Painting a dire picture of the US economy in the eventuality of Donald Trump's victory, a forecast by Citigroup said the American stock market will fall by three to five per cent if the Republican presidential candidate wins the White House race.
A win for Trump, 70, could take a big bite out of US stocks and the S&P 500 will fall by three to five per cent immediately if he is elected president, Citi said in a note to clients, the bank said citing its latest forecast.
A victory by Democratic nominee Hillary Clinton, 69, would not move stocks significantly, it said.
A report in CNN money said "Wall Street does not like surprises or uncertainty" and the outlook is based on the bank's belief that investors would be surprised by a Trump victory, even though the race to the White House has tightened as it reached the last lap.
Citi's forecast is that Clinton still has a 75 per cent chance to win, despite the announcement from FBI Director James Comey that the bureau discovered additional emails that could be related to the bureau's investigation into how Clinton handled classified information.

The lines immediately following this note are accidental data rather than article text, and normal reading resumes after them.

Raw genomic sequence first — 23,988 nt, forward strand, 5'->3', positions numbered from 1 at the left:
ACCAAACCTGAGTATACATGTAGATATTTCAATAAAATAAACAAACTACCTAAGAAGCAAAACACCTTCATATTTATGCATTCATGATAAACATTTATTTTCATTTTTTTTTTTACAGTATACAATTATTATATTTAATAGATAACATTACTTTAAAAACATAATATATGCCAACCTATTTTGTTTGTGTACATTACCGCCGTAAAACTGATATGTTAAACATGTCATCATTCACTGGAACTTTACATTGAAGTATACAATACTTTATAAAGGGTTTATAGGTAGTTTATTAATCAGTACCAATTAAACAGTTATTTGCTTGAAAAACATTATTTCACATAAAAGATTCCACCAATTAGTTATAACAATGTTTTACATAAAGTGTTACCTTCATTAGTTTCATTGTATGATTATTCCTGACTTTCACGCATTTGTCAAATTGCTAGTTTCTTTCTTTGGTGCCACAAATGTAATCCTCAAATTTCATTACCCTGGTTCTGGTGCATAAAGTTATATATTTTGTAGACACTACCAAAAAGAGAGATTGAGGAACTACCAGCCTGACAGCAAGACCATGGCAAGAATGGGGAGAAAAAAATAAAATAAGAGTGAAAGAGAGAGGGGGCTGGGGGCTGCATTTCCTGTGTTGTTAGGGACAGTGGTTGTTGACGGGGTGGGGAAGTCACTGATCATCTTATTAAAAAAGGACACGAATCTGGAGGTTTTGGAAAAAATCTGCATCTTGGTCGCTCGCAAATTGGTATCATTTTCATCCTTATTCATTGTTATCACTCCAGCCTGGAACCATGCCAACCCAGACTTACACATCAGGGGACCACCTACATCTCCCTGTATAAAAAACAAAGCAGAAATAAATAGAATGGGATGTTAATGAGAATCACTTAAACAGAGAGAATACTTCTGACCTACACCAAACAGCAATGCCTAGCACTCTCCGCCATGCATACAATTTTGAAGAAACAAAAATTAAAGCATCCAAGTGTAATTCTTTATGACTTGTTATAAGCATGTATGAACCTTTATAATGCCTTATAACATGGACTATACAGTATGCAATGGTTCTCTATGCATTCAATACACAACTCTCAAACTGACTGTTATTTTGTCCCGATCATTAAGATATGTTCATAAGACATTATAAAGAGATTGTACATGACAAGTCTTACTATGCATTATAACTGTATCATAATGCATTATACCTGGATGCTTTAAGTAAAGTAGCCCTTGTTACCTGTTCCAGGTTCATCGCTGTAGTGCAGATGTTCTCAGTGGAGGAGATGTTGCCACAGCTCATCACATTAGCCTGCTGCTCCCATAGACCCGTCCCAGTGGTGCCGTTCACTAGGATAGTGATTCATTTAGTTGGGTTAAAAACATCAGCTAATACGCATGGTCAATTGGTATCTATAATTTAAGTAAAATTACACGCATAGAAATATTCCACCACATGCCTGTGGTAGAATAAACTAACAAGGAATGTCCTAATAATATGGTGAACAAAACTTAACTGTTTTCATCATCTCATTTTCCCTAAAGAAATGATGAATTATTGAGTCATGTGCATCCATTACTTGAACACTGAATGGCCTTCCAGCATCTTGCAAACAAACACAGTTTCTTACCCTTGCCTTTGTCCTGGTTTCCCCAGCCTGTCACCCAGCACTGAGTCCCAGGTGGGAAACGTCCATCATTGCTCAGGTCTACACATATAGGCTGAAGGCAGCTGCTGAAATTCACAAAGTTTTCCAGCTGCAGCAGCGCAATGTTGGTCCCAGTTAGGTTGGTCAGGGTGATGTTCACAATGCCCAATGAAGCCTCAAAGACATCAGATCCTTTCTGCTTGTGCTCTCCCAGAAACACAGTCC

"Heightened polarisation does not bode well for governance, regardless of who wins the election," wrote Tina Fordham, Citi's chief political analyst.
"The FBI announcement could increase the risk that if Trump loses, he does not accept the result. If a Clinton victory transpires and she presides over a Republican- controlled or divided Congress, the risk of continuous investigations and possible future impeachment is non- negligible," Fordham said.
Research firm Macroeconomic Advisers had forecast last month that a Trump win would result in an eight per cent drop in US stocks due to uncertainty about his economic and trade policies.
The Brookings Institute projects a 10 to 15 per cent plunge in stocks if Trump wins.
Clinton and Trump are in a dead-heat in major polls on the final weekend before the presidential election that has the world on edge, with the two rival candidates and their surrogates scrambling through key battleground states that could prove decisive on Tuesday.